If and when we’re transferred to a rehab unit, we begin the process of adapting to our changed bodies. If we’re quads, we have to learn how to do basic things with our mostly paralyzed hands. Using a fork to stab a brussel sprout.  Grasping a toothbrush and squeezing toothpaste on it.  Then getting the brush to our teeth rather than up a nostril. Using a “buttoner” to deal with shirt buttons.

After we’ve mastered the “activities of daily living,” we’re discharged and sent back into the world of trees, of clouds and birds above us, of concrete sidewalks teaming with people on their way to work or a baseball game. We go on with life. We adapt. Our reckoning with devastating change retreats to some space in our psyches that protects us, allowing us to move forward. But we never forget what we once had and lost. When we least expect it, maybe when we catch a glimpse of ourselves in a department store window, our psyches takes us back to those moments in time when we happily jogged along a gravel road, when we used a fork, brushed our teeth, and buttoned our shirts effortlessly. We exhale, blink. The moments recede. We push forward. Again. And again.

Is the narrative any different if you’re born with a physical disability? Let’s find out. Let’s get to know Nick.

Finding His Way to Tennis

Nick was born with arthrogryposis, a congenital condition that results in limbs being permanently fixed in a way that restricts movement. In Nick’s case, the restrictions are pretty severe. “I’ve never touched my foot with my hand in my life.” He can close his hands but he can’t open them. His arms barely move. His grip strength is very weak. He has no biceps. Yes, he has some triceps, but they’re not strong enough to lift himself out of his chair. Nick’s dad helps him with just about all of his activities of daily living, such as getting out of bed, brushing his teeth, and taking a shower. It came as no surprise to his parents that Nick needed a motorized wheelchair early on in life, when he was two years old.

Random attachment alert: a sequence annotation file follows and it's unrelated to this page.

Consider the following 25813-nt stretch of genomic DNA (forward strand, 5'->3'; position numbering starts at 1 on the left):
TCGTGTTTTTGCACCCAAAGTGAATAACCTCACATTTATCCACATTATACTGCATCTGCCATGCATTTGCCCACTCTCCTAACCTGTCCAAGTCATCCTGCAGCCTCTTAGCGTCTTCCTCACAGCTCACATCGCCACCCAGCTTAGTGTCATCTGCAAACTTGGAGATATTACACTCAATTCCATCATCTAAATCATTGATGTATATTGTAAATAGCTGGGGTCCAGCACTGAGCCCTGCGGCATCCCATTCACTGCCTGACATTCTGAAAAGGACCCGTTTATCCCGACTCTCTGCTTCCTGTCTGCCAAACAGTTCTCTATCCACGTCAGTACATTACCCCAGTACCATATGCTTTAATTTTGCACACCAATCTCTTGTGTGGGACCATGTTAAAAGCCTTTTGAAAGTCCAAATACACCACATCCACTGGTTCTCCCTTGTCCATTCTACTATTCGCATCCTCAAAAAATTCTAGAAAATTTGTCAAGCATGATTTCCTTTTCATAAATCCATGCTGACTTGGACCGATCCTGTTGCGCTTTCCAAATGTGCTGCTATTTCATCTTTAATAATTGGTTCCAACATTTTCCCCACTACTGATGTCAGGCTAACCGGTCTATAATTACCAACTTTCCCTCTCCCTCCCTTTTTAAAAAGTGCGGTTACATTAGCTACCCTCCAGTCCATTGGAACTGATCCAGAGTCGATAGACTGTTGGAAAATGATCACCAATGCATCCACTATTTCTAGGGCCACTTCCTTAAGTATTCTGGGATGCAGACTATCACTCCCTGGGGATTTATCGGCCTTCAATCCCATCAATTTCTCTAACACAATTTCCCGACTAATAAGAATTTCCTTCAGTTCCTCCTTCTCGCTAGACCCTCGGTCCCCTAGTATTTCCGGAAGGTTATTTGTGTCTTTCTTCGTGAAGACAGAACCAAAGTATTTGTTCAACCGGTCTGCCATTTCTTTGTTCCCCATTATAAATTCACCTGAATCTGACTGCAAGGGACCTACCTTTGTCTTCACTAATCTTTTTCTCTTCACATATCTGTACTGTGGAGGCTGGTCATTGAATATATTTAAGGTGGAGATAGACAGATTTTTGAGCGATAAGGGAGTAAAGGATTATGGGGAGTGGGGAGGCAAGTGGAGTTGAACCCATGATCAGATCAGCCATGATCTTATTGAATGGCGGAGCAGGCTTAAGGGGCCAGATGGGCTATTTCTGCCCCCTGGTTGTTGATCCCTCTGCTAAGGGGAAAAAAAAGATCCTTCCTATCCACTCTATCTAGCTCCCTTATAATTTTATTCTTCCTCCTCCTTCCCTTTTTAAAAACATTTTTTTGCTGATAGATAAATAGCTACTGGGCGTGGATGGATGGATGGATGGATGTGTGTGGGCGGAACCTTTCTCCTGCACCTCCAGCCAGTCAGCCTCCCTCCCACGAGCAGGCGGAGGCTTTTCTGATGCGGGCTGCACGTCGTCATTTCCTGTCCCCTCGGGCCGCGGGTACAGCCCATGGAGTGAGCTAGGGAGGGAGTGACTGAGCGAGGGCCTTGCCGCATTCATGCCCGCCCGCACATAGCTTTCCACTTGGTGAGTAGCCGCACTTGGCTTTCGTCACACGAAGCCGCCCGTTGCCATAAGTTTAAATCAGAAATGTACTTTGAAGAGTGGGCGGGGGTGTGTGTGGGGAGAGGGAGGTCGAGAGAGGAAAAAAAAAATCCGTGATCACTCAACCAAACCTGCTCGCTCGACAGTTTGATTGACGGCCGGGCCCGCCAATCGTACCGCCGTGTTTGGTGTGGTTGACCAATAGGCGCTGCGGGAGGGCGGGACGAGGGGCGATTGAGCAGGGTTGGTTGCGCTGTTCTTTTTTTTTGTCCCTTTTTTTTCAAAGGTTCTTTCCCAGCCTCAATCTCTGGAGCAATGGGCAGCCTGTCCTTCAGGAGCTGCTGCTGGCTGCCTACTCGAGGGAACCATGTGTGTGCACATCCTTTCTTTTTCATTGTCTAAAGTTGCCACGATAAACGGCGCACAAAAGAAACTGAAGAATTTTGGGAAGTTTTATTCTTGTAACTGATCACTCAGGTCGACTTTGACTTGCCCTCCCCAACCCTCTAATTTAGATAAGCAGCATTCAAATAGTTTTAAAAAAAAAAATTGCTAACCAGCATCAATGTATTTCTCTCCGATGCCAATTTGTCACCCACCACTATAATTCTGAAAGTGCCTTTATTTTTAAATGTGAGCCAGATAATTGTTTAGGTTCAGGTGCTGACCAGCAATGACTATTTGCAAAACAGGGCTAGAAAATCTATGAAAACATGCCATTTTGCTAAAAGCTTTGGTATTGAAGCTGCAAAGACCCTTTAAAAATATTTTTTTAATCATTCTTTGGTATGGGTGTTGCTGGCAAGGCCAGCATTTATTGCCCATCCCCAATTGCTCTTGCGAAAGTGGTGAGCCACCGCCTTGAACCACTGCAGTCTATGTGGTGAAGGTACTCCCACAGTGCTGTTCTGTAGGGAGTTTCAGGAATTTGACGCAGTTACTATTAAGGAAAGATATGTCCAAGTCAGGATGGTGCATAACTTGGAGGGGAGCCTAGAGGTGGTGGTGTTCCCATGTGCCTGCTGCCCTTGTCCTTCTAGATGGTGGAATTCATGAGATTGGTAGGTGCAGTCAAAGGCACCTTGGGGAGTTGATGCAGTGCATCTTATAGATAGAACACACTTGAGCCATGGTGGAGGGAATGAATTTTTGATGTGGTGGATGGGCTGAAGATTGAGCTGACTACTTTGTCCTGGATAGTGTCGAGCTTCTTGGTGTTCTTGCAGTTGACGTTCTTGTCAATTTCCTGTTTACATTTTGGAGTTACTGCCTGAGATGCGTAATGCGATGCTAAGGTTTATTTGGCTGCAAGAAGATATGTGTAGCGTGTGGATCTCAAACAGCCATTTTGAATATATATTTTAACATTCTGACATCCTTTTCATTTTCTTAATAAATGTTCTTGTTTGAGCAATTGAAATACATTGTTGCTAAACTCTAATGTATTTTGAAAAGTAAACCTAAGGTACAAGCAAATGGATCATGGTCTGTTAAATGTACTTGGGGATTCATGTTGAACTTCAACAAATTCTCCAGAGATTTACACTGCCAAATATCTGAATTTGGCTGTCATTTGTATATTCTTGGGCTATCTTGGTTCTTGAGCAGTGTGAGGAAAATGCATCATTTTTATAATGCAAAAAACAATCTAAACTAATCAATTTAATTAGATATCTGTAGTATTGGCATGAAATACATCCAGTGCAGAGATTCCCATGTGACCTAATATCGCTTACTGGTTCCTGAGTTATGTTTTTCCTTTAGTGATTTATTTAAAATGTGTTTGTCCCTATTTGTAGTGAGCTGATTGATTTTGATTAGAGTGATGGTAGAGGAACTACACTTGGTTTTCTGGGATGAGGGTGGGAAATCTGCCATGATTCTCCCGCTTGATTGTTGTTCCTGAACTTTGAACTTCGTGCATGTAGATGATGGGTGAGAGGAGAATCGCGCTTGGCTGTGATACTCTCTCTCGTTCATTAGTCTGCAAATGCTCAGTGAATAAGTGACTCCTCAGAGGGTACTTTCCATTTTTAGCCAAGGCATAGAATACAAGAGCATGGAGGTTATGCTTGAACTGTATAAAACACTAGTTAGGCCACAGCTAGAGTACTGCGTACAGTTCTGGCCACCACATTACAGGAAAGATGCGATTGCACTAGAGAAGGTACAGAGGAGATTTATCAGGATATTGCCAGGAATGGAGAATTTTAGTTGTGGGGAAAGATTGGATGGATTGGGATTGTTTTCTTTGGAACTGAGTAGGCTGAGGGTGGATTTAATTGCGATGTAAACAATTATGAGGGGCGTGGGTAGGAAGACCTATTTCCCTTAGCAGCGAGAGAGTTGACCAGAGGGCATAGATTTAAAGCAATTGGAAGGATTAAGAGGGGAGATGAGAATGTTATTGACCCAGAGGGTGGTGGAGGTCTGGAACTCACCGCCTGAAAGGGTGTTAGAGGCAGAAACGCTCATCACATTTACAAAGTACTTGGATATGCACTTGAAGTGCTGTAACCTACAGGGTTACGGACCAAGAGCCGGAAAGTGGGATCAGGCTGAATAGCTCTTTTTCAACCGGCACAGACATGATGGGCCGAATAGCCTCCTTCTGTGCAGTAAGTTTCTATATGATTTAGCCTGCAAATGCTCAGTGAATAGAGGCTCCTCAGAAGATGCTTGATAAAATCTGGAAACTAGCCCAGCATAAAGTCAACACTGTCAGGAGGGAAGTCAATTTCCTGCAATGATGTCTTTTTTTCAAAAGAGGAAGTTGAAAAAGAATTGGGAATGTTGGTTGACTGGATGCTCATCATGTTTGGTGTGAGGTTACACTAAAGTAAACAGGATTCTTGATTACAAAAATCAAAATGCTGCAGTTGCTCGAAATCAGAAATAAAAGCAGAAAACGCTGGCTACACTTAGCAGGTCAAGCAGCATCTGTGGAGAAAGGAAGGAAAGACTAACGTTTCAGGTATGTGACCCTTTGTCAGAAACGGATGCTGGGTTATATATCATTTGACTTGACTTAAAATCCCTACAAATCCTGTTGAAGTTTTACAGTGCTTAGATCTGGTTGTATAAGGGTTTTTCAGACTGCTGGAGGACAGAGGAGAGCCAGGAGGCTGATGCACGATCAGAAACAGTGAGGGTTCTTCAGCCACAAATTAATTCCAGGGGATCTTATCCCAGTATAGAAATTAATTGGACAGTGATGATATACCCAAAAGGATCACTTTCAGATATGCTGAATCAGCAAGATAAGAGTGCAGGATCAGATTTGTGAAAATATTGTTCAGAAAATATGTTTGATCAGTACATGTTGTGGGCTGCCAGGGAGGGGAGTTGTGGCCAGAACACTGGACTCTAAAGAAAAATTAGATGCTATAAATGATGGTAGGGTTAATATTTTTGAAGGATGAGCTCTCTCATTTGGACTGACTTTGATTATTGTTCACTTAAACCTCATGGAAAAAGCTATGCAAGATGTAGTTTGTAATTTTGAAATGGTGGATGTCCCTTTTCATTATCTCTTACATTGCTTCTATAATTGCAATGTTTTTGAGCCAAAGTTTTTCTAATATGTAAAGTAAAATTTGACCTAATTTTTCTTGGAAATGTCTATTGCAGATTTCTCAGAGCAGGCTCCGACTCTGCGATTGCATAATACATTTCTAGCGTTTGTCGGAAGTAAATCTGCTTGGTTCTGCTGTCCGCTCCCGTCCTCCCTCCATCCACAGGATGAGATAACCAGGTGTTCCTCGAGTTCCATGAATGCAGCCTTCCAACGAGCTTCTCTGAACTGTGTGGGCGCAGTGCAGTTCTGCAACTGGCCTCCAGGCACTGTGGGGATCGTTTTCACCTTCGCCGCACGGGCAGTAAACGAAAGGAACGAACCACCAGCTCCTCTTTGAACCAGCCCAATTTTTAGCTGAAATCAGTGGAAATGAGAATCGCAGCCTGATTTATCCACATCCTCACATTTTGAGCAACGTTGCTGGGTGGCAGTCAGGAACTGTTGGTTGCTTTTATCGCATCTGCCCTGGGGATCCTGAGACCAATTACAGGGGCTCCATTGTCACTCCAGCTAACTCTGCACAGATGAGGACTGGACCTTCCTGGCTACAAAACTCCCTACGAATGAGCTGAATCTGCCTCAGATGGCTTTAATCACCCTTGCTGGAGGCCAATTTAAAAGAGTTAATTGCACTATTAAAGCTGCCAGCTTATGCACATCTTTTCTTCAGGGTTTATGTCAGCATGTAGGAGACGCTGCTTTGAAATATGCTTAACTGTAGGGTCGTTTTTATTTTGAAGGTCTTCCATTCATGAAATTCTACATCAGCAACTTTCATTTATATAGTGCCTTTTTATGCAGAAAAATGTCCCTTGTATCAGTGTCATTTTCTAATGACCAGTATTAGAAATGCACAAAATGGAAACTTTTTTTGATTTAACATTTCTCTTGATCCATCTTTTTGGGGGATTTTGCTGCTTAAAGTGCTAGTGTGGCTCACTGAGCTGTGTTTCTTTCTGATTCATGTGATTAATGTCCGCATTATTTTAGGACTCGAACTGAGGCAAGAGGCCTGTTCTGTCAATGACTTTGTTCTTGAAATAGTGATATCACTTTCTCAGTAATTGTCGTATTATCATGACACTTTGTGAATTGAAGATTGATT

Nick’s mom worked for Cessna, and his dad owned a property management company in Wichita. They also trained horses to compete in shows. When he was a kid, Nick was always at the horse barn. His parents joked that as they realized how much care Nick would need—he’s had more than thirty-five surgeries—he became the horse they had to train. Nick “the horse” Taylor. It has a certain ring to it, don’t you think?